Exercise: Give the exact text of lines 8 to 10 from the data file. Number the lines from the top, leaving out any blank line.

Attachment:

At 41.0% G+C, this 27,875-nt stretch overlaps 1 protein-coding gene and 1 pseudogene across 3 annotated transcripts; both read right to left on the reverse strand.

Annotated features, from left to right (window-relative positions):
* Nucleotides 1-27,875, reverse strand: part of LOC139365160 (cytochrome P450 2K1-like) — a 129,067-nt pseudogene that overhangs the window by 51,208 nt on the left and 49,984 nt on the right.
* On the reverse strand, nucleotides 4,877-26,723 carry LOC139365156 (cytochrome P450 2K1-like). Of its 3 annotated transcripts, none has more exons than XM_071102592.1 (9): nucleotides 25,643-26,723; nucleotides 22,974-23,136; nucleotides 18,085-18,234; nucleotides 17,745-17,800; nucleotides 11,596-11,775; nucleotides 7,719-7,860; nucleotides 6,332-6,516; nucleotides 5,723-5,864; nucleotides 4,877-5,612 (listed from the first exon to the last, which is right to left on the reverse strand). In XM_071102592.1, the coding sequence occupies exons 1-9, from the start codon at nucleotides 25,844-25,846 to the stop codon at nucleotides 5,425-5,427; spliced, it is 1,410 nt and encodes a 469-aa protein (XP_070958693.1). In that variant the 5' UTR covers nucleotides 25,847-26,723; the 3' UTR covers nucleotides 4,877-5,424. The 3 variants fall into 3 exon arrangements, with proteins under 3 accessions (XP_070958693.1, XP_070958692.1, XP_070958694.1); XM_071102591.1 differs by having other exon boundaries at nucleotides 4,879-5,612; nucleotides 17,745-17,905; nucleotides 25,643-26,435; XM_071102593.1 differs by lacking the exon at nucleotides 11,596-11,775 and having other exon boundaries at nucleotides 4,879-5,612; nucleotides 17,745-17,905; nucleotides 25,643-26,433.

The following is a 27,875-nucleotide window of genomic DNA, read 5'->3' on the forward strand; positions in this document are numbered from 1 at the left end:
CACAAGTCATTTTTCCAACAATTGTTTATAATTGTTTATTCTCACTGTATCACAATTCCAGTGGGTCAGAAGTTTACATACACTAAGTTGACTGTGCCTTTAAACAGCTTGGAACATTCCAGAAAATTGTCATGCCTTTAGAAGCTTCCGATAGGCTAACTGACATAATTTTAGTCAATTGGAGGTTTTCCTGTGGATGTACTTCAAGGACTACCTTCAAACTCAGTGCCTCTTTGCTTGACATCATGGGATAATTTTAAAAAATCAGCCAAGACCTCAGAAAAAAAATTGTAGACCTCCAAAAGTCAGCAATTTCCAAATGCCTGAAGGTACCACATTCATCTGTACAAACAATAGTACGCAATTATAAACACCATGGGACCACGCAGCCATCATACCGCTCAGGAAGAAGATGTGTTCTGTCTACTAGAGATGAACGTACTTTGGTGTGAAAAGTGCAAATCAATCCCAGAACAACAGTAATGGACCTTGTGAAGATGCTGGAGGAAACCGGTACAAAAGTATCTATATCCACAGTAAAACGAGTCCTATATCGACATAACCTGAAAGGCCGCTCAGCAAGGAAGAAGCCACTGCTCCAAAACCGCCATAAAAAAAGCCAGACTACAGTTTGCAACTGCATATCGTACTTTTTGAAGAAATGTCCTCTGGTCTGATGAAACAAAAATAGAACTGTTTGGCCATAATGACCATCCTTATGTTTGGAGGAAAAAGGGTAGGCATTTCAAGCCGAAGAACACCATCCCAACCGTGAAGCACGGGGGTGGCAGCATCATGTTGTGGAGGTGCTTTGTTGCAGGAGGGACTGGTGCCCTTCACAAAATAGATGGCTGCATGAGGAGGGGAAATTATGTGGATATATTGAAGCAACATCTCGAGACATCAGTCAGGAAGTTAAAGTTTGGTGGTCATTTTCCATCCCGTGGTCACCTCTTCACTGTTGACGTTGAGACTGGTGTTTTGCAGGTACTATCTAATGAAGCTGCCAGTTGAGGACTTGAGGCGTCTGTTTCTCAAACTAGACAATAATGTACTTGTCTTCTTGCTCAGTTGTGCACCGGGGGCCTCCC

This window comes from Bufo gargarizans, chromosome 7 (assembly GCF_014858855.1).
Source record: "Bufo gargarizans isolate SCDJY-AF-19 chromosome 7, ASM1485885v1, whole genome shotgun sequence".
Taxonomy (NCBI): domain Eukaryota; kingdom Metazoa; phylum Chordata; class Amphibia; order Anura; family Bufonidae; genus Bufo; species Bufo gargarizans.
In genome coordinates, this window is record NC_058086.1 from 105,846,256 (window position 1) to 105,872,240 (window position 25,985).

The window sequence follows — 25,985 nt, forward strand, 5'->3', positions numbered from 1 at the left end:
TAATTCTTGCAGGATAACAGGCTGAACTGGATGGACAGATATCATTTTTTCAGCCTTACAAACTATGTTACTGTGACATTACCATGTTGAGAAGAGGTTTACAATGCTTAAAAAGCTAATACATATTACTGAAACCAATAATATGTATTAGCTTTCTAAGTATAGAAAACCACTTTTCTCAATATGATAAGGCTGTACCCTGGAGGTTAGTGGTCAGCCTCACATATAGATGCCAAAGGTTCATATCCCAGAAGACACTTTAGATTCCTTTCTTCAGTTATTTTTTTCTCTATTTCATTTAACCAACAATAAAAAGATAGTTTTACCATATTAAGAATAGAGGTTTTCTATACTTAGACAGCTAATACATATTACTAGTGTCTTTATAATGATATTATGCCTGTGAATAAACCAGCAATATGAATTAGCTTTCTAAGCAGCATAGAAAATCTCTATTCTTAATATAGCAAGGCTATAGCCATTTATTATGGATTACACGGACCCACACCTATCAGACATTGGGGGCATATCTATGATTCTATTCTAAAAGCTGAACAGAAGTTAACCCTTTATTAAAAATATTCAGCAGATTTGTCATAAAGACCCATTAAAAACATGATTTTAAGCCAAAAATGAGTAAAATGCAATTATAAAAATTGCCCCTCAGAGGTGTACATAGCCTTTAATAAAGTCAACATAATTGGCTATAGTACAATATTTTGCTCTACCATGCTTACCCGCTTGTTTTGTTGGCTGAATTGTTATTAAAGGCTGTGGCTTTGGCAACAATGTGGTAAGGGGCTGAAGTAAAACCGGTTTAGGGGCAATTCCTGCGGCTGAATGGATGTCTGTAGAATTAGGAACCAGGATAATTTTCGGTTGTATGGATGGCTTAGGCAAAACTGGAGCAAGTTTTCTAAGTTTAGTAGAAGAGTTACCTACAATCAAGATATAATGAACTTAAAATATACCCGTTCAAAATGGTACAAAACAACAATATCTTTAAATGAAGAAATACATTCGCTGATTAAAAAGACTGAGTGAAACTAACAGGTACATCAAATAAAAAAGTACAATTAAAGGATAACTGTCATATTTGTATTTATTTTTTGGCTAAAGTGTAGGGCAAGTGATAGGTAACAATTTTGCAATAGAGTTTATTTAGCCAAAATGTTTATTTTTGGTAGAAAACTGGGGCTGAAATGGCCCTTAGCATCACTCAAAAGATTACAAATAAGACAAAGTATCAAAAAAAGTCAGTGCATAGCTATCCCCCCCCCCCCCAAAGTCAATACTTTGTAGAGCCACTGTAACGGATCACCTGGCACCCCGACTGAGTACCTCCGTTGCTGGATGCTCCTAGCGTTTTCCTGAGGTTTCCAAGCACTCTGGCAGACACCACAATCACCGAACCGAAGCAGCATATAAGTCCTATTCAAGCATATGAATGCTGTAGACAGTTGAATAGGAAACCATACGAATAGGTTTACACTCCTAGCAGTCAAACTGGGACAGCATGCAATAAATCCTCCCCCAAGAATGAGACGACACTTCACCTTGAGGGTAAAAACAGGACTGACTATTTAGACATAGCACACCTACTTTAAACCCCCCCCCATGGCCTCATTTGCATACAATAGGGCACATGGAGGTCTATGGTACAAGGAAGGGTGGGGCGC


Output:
Source record: "Bufo gargarizans isolate SCDJY-AF-19 chromosome 7, ASM1485885v1, whole genome shotgun sequence".
Taxonomy (NCBI): domain Eukaryota; kingdom Metazoa; phylum Chordata; class Amphibia; order Anura; family Bufonidae; genus Bufo; species Bufo gargarizans.
In genome coordinates, this window is record NC_058086.1 from 105,846,256 (window position 1) to 105,872,240 (window position 25,985).